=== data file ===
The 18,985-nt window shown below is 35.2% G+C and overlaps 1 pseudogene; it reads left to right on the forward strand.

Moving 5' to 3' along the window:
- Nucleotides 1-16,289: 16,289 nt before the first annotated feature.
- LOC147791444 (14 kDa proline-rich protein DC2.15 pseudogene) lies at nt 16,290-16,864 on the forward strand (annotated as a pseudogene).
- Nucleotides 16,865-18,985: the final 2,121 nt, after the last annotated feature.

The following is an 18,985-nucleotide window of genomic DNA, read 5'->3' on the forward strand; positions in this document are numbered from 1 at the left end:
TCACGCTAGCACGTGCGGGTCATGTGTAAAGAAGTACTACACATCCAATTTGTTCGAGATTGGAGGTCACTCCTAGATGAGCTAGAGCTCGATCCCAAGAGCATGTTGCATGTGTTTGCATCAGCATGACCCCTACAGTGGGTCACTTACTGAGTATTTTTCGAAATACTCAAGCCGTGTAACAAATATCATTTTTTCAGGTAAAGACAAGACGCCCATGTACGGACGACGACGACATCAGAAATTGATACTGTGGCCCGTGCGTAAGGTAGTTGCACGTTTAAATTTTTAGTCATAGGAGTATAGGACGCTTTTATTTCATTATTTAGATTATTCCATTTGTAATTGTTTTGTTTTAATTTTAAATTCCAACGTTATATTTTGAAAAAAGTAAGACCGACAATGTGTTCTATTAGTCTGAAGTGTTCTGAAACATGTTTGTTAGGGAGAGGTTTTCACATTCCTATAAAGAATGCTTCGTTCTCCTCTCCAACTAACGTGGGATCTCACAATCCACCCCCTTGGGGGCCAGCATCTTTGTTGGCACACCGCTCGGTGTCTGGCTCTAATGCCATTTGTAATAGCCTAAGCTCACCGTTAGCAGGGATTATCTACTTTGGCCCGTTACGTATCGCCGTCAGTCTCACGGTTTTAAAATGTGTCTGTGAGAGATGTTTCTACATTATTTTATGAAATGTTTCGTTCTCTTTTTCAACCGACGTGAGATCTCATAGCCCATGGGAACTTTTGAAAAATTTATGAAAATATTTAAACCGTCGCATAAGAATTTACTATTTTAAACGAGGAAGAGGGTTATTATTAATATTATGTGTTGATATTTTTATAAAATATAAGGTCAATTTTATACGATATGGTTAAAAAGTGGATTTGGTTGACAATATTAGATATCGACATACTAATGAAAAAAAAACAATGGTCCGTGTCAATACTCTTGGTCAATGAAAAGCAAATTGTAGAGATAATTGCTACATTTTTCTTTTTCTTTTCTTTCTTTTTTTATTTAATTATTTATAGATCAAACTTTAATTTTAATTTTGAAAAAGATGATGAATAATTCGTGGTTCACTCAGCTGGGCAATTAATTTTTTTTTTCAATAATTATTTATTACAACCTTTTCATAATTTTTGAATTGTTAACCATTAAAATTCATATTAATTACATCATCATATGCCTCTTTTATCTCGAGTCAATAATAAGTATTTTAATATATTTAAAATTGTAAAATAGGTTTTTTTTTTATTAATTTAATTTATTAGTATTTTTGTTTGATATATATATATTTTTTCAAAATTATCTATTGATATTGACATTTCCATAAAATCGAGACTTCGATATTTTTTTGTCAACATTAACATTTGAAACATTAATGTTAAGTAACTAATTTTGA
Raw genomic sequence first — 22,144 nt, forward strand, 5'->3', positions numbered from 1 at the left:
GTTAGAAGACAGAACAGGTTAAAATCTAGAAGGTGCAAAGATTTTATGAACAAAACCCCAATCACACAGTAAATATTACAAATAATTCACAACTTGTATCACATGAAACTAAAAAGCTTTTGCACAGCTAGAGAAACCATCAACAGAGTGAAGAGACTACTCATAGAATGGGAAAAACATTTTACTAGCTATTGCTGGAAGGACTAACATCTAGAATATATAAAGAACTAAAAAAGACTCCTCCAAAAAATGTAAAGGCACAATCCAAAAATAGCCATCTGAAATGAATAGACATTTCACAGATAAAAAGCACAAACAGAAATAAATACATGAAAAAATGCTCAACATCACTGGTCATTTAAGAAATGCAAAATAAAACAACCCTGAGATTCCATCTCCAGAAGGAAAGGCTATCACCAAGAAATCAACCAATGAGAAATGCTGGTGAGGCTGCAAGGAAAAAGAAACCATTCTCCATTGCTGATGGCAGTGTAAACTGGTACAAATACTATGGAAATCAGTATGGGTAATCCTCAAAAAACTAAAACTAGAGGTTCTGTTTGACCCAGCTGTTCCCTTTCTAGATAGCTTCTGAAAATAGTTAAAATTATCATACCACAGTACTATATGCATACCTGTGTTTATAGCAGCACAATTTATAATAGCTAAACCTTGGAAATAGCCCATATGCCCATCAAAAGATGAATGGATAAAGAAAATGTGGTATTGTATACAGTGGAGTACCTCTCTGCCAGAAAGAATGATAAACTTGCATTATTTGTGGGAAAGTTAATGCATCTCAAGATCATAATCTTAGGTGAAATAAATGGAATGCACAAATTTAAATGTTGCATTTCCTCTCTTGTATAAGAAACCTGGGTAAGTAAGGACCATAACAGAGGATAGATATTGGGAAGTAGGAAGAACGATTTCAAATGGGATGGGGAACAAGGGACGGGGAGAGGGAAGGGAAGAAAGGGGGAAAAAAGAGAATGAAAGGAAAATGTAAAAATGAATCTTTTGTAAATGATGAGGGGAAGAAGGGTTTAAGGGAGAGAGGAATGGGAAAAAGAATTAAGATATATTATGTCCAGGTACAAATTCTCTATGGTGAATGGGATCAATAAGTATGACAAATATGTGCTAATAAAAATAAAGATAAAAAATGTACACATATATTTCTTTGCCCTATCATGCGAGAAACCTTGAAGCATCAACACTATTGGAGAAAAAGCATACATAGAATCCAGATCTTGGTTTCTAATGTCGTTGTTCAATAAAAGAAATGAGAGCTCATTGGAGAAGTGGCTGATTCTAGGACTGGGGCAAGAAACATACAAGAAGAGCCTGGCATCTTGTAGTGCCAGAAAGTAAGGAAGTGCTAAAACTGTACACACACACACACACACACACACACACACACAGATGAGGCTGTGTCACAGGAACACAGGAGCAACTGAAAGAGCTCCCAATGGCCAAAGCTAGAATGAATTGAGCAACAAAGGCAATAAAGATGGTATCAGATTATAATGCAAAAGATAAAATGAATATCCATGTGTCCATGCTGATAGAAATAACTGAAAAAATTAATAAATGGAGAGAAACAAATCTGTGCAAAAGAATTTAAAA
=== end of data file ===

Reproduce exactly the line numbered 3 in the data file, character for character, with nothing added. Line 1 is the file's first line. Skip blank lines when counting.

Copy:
- Nucleotides 1-16,289: 16,289 nt before the first annotated feature.